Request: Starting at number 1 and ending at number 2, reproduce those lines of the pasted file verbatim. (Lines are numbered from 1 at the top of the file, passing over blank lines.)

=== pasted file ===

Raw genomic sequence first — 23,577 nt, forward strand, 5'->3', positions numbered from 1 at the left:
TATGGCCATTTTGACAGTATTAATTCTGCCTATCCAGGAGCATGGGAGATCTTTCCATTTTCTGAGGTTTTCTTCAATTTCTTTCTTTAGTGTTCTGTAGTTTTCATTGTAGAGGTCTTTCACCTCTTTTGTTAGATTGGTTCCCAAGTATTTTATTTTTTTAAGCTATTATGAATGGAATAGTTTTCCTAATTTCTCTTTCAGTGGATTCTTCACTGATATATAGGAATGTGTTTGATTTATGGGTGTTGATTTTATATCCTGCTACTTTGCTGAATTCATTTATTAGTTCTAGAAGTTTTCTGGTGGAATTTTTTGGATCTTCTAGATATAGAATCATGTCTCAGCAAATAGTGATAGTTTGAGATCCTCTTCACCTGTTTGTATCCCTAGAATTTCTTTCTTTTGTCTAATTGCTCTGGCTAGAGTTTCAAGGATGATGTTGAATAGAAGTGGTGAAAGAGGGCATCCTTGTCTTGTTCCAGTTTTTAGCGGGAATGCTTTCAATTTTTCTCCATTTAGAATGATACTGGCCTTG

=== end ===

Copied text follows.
Raw genomic sequence first — 23,577 nt, forward strand, 5'->3', positions numbered from 1 at the left:
TATGGCCATTTTGACAGTATTAATTCTGCCTATCCAGGAGCATGGGAGATCTTTCCATTTTCTGAGGTTTTCTTCAATTTCTTTCTTTAGTGTTCTGTAGTTTTCATTGTAGAGGTCTTTCACCTCTTTTGTTAGATTGGTTCCCAAGTATTTTATTTTTTTAAGCTATTATGAATGGAATAGTTTTCCTAATTTCTCTTTCAGTGGATTCTTCACTGATATATAGGAATGTGTTTGATTTATGGGTGTTGATTTTATATCCTGCTACTTTGCTGAATTCATTTATTAGTTCTAGAAGTTTTCTGGTGGAATTTTTTGGATCTTCTAGATATAGAATCATGTCTCAGCAAATAGTGATAGTTTGAGATCCTCTTCACCTGTTTGTATCCCTAGAATTTCTTTCTTTTGTCTAATTGCTCTGGCTAGAGTTTCAAGGATGATGTTGAATAGAAGTGGTGAAAGAGGGCATCCTTGTCTTGTTCCAGTTTTTAGCGGGAATGCTTTCAATTTTTCTCCATTTAGAATGATACTGGCCTTG